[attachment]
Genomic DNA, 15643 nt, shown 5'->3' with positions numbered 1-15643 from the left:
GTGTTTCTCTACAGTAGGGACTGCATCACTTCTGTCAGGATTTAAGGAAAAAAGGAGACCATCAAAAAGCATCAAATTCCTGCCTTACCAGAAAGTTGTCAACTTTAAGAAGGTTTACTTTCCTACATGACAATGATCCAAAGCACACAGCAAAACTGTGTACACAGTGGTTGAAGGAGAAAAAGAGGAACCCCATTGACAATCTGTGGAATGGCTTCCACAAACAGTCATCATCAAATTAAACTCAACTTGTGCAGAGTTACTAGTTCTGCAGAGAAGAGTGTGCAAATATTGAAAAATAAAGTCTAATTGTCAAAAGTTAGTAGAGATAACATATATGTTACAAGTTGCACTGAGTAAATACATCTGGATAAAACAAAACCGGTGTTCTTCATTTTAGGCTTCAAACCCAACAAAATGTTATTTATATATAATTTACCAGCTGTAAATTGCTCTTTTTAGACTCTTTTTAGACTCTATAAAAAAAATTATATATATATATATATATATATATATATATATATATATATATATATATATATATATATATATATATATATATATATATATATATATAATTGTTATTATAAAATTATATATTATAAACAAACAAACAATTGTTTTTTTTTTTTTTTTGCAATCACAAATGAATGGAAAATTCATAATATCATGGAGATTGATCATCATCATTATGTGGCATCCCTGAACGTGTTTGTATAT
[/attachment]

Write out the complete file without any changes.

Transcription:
Genomic DNA, 15643 nt, shown 5'->3' with positions numbered 1-15643 from the left:
GTGTTTCTCTACAGTAGGGACTGCATCACTTCTGTCAGGATTTAAGGAAAAAAGGAGACCATCAAAAAGCATCAAATTCCTGCCTTACCAGAAAGTTGTCAACTTTAAGAAGGTTTACTTTCCTACATGACAATGATCCAAAGCACACAGCAAAACTGTGTACACAGTGGTTGAAGGAGAAAAAGAGGAACCCCATTGACAATCTGTGGAATGGCTTCCACAAACAGTCATCATCAAATTAAACTCAACTTGTGCAGAGTTACTAGTTCTGCAGAGAAGAGTGTGCAAATATTGAAAAATAAAGTCTAATTGTCAAAAGTTAGTAGAGATAACATATATGTTACAAGTTGCACTGAGTAAATACATCTGGATAAAACAAAACCGGTGTTCTTCATTTTAGGCTTCAAACCCAACAAAATGTTATTTATATATAATTTACCAGCTGTAAATTGCTCTTTTTAGACTCTTTTTAGACTCTATAAAAAAAATTATATATATATATATATATATATATATATATATATATATATATATATATATATATATATATATATATATATATATATATATATATATAATTGTTATTATAAAATTATATATTATAAACAAACAAACAATTGTTTTTTTTTTTTTTTTGCAATCACAAATGAATGGAAAATTCATAATATCATGGAGATTGATCATCATCATTATGTGGCATCCCTGAACGTGTTTGTATAT